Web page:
Recently, I was in Atlanta for the Home Décor Market at Americasmart. When I am at “market”, I rarely give art vendors a second glance. In fact, I don’t give a lot of vendors more than a glance. My job is to find the best of the best, and so much being presented at market is junk. I find myself sounding like the Devil Wears Prada “No, no, no, no, yes, no, no, no, no. Awful! Horrendous! Maybe. Absolutely not!” It’s a big deal when I find a winner. And when it comes to art, I am seldom impressed. Most of the artwork is cheap imitation and not worth my time.
But! Sometimes you find gems in unexpected places. After a long day of perusing the many vendor aisles, I was about to call it a day and head home when suddenly a sweet lady popped out in front of me, almost knocking me over, and said “You have to meet my friend, Xima Lee. She’s an incredible artist in Nashville, and this is her new art collection – a series of farm animal portraits inspired by her family farm”. Farm animals are not usually my forte, but Flip and Homer (a cheeky goat and donkey) caught my eye and I thought “maybe this lady has something I haven’t seen before”. So I kindly stepped into the booth and met the darling Xima Lee Hulings.
Hulings is the quintessential Southern woman. Within seconds, I felt as though we had known each other all our lives. Her joyful Southern accent was alluring, and the excitement in her eyes was infectious. She brought me into the vendor booth as if welcoming an old friend into her home. Before discussing the paintings, we talked for the longest time about Nashville, traveling, returning “home”, her family farm Harlinsdale in Franklin, TN., and all the mutual connections we shared. The woman knows everybody! And it’s not hard to understand why: the woman is delightful.
Hulings’ latest art collection is called The Walking Papers Series – a series of farm animal portraits inspired by the characters she sees daily on Harlinsdale Farm. “This collection celebrates the many characters found on the farm who live their lives with authenticity and attitude. The cows, chickens, goats, donkeys, and other friends never feel the rush of time or the pull of technology but live life in the present. These portraits are meant to capture the spirit of each animal and to honor their world on the farm.” This collection is a mixture of giclee prints, haystacker glass, stable and field trays, derived from her original paintings executed in watercolor, gouache, ink and pen with a 23k gold-leaf background. You can purchase these beautiful pieces online at Walking Papers Studio or in Nashville at the lovely Harpeth Gallery where they have a wonderful assortment.
Although I adore the animal portraits, it was the Disfarmer Series I found on Hulings fine art website that took my breath away. The Disfarmer Series is a collection of original paintings inspired from the photography of Mike Disfarmer. Each painting is derived from one of Disfarmer’s images, using watercolors to create her subjects and then surrounding them in gold-leaf and William Morris wallpaper patterns.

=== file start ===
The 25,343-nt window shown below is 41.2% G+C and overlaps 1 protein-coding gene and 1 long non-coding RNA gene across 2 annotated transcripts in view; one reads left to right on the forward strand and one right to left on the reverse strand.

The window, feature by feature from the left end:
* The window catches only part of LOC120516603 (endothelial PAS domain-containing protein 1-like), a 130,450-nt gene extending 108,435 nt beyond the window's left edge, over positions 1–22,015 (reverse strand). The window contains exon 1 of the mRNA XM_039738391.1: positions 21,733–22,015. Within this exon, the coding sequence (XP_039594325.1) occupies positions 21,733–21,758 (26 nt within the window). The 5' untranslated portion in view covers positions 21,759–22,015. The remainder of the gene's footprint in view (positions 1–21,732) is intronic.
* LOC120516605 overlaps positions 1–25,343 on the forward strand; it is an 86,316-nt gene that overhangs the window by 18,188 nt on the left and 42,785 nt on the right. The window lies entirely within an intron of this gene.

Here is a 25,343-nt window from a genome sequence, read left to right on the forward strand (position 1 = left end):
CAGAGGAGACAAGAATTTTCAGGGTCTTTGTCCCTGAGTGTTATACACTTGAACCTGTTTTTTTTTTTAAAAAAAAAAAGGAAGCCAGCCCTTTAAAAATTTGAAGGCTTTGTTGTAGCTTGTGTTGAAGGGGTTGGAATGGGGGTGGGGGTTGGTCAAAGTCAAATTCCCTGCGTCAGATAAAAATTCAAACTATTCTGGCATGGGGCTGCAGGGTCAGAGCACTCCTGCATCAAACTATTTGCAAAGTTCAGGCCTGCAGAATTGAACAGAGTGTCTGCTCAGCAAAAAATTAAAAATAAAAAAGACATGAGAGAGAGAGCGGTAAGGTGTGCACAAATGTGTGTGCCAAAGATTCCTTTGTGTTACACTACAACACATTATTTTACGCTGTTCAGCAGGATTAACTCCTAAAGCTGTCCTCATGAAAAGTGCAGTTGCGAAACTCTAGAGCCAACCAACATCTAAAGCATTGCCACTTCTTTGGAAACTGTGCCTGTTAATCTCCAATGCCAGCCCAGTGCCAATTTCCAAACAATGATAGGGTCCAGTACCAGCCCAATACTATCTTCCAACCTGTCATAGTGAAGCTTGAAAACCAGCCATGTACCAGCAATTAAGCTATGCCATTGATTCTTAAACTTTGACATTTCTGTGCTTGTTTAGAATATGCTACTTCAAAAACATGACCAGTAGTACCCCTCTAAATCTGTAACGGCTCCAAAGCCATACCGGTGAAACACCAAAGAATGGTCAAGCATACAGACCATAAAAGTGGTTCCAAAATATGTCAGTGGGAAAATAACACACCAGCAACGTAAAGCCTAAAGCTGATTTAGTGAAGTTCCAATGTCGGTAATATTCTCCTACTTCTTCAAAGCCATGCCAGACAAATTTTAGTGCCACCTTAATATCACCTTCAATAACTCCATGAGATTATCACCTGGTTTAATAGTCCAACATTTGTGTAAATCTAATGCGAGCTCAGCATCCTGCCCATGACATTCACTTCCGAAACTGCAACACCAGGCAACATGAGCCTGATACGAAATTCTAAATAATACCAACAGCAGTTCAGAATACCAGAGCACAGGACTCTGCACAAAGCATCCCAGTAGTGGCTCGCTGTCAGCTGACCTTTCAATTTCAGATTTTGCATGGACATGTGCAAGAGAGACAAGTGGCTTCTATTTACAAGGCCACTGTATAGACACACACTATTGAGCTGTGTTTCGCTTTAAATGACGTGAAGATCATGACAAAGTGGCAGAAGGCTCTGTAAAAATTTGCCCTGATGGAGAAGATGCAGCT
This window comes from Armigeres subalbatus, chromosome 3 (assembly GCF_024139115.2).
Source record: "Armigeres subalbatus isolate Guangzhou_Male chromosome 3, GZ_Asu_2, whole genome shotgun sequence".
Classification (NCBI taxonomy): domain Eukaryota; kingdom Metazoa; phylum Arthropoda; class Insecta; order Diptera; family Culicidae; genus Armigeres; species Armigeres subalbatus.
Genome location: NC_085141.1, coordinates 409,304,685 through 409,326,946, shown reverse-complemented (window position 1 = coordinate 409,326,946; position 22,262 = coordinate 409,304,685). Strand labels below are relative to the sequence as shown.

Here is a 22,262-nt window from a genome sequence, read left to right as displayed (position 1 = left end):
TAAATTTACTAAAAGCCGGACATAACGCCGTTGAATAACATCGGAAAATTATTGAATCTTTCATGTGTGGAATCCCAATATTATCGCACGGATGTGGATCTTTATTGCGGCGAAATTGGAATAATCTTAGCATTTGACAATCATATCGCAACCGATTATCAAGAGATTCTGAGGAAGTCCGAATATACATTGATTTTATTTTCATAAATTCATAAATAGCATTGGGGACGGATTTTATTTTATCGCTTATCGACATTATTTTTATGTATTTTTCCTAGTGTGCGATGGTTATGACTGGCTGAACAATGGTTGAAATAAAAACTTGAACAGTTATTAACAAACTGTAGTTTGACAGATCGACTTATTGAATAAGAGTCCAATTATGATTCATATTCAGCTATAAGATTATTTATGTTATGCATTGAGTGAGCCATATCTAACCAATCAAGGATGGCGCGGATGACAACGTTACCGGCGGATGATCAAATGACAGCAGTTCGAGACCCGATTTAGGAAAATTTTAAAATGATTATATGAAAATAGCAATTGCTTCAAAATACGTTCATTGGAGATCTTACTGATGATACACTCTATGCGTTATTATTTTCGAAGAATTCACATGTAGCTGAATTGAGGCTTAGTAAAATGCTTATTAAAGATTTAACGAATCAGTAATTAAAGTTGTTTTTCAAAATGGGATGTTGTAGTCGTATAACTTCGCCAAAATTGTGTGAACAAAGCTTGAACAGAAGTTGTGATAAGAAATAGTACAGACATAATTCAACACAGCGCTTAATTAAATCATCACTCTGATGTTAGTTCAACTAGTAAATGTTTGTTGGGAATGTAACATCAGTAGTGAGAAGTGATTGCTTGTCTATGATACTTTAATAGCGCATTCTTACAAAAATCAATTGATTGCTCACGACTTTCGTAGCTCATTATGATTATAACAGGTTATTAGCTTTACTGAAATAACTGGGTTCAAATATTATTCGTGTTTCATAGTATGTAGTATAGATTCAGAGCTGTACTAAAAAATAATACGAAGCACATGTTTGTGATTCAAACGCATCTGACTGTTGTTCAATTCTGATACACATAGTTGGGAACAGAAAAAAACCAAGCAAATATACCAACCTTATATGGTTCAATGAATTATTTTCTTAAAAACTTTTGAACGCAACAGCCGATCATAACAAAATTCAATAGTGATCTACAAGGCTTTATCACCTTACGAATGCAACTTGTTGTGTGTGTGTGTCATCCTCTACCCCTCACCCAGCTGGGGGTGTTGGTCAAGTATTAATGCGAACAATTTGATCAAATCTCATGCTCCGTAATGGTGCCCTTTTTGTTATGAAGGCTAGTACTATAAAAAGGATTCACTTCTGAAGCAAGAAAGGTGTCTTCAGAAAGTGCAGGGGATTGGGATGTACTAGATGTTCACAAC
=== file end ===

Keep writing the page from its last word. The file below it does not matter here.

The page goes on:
Disfarmer was a photographer in Heber Springs, Arkansas during 1910-1959. He was the town’s photographer, and all day everyday he photographed ordinary people. He was known to be quite the curmudgeon, and never saw himself as an artist. But his photos were incredibly unique with haunting, mesmerizing imagery. In 2004, these photographs emerged from the small rural town and found their way into Manhattan art galleries. This is when Hulings first laid eyes on Disfarmer’s photographs and was forever captivated. She spent the next several years trying to put context and shape around the feelings she had towards them.
“It wasn’t until I began working with egg tempura that something shifted in my relationship to his photographs.” She then moved on to acrylic ink, trying to go deeper, looking for the key to unlock all the stories. And then found herself experimenting with watercolor, where she finally found the magic.
“Many of the figures in his photographs look wary, anxious and timid; the combination of visual information and emotional distance is what I find fascinating. These characters are reacting without the tainted sophistication that we do today when confronted by the ever-present camera. They are honest, raw and complex. Their faces and worn hands drew me in but their distance continues to entice me to keep looking.
No matter how many stories I can imagine of the lives documented in his work, I know that I will always be on the outside. I created patterns as a way to give each a new context and to lift them into a new world of understanding. These patterns, while a part of the narrative, keep them a bit unsteady too. The gold leaf surround is intended as a blessing of sorts; I am honored to be a witness.”
Although Disfarmers imagery drives the collection, Hulings innovation and genius interpretation is what makes this contemporary art series remarkable. My fingers are crossed that a Nashville gallery will scoop this collection up and we can all experience them in person.
To purchase a painting from the Disfarmer Series, please contact Xima Lee Hulings at www.xima.net.
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